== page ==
Sunday, January 8, 2017

New Year's Reading

I've started off my new year's reading very similar to what became my go-to books last year: nonfiction memoirs by female authors. The last book I read last year (November and December reading will be up, er, soon-ish), was Such a Pretty Fat by Jen Lancaster, and the first book I read this year was--dum dum dum--Jeneration X by Jen Lancaster. But seriously. My fiance doesn't even know her name, but he's like "Oh no, are you reading that person who makes you laugh all the time again!?"

My second book this year was The Year of Living Danishly by Helen Russell. I'm interested (me and the rest of the world) in the Danish concept of hygge (I first saw it on the Konmari Instagram feed). It fits since winter is my least favorite season, and I'm sick of being somewhat sad for 4-5 months of the year. This winter has been mild, although there's currently an inch of snow and it's well below freezing. Still, the concept of making winter a "cozy" time to enjoy family, candles, blankets, and books appeals more than my previous strategy of telling myself that at least each day after Dec. 21st is longer!

I also received another hygge book (and a couple more are in the mail, ahem), The Art of Hygge by Elias Larsen and Jonny Jackson. It was mostly a how-to hygge guide with lots of hygge imagery: I'm looking forward to indulgent hot chocolate, decorative jars, and briefly considered making tea cozies out of old socks. Russell's book, however, was much more than just hygge, although it does provide a context for the concept. Russell, a British journalist, moves to Denmark when her husband gets a year-long job at Lego. She decides to spend the year investigating why Danes are reportedly the happiest people in the world.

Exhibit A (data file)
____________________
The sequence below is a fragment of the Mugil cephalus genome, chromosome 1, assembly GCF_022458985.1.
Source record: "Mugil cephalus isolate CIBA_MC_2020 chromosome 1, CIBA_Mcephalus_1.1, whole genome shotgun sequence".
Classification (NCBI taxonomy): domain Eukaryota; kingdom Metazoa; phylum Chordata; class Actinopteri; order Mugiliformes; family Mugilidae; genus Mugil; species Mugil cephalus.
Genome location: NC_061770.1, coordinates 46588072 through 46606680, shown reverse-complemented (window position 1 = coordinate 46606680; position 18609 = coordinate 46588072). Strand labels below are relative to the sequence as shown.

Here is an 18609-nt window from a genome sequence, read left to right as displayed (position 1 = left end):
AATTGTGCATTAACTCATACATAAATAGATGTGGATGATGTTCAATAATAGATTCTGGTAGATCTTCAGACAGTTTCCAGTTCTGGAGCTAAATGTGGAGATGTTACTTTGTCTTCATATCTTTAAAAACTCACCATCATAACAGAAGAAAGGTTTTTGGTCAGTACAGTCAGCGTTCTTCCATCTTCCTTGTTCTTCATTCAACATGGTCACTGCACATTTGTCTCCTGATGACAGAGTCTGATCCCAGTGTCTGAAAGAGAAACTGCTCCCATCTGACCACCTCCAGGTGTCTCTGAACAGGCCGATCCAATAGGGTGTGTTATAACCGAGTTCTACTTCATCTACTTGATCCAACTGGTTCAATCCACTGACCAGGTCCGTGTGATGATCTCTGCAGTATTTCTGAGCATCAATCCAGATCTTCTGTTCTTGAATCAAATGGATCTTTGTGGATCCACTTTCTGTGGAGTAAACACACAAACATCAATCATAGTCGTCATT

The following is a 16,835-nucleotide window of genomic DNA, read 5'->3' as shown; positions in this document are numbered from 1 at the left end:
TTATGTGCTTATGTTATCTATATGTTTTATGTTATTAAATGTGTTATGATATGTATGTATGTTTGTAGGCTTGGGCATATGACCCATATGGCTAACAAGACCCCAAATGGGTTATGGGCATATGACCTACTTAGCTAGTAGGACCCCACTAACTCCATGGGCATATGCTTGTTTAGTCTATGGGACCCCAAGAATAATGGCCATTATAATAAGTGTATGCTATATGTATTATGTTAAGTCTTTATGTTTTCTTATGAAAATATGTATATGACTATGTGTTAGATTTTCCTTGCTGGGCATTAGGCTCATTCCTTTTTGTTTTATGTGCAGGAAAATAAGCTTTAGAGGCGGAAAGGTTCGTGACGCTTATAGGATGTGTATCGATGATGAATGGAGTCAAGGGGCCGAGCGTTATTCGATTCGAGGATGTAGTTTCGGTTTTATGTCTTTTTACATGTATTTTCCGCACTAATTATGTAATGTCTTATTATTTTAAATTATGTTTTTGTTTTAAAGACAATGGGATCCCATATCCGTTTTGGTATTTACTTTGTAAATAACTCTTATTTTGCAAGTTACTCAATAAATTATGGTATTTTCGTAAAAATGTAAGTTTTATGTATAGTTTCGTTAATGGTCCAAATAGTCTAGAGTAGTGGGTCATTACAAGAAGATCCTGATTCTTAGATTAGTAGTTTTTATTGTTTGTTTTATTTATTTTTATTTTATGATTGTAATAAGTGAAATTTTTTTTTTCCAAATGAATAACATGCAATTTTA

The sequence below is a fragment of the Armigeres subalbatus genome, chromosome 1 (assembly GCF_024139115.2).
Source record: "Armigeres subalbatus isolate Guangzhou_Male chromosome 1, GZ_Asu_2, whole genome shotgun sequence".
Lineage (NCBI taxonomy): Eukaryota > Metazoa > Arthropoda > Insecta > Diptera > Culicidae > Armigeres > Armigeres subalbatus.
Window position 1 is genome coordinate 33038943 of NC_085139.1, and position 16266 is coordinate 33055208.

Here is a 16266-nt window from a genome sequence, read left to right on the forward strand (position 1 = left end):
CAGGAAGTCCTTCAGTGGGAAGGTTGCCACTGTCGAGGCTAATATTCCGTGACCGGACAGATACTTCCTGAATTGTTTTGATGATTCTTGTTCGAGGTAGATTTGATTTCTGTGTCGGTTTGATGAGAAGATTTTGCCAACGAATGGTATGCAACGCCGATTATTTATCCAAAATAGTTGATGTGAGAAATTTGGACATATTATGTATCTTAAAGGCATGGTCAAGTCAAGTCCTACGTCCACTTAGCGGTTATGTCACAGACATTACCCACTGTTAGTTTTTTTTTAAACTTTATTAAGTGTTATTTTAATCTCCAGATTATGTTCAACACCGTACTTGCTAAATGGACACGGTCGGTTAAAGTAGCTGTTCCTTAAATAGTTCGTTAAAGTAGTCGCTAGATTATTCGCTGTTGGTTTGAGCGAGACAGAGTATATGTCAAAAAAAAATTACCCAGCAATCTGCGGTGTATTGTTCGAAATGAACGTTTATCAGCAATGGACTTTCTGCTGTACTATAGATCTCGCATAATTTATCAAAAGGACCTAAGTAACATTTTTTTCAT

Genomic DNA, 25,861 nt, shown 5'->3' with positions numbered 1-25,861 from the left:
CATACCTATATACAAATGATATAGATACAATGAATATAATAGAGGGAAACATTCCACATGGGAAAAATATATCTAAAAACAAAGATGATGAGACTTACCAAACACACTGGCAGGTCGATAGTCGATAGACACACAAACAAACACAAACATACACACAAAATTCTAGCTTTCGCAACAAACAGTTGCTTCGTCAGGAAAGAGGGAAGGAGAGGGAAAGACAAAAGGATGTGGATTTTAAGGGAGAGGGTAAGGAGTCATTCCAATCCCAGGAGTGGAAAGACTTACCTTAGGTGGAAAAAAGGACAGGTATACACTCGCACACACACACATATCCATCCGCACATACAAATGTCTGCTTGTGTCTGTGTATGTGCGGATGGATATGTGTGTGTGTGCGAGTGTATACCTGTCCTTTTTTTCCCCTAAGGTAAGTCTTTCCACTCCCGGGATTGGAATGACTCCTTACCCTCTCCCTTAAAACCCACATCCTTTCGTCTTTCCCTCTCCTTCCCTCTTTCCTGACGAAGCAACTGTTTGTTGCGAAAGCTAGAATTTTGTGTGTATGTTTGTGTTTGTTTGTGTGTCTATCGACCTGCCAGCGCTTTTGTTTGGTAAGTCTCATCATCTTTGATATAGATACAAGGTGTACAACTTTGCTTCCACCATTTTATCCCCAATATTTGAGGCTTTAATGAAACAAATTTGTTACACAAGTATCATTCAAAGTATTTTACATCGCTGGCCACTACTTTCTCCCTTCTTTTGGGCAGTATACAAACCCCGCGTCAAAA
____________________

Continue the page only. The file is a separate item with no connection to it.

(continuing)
One of the reasons I like Russell's memoir so much is because it isn't as memoir-y as others I've read. Don't get me wrong; I've started to become obsessed with the minutiae of other grown-up women's lives, but I also like to learn about things other than adulting.
Russell covers her daily life in Denmark month-by-month, but she incorporates a lot of research, primarily conversations with experts. I feel like I learned a lot about Danish society, and not just the shiny bits. She discusses gender (in) equality, domestic violence, and (copious) alcohol consumption. After a year, of course, she doesn't know everything, and much of her conversation is reflective of her UK nationality, as well as a clear bias toward a UK and US audience. As a US reader, I couldn't tell if a lot of her slang was just British or idiosyncratic to her; I'm considering reading it again just for that. I also found it interesting that she emphasized dollars and US comparisons so much. I wonder if she ever lived in the US or worked assignments there. Or maybe it was just the publisher's appeal to the US audience.

I've still got that new year's rush of feeling excited about reading, and now I'm also excited for a cozy winter ahead. Next up: Lab Girl by Hope Jahren.

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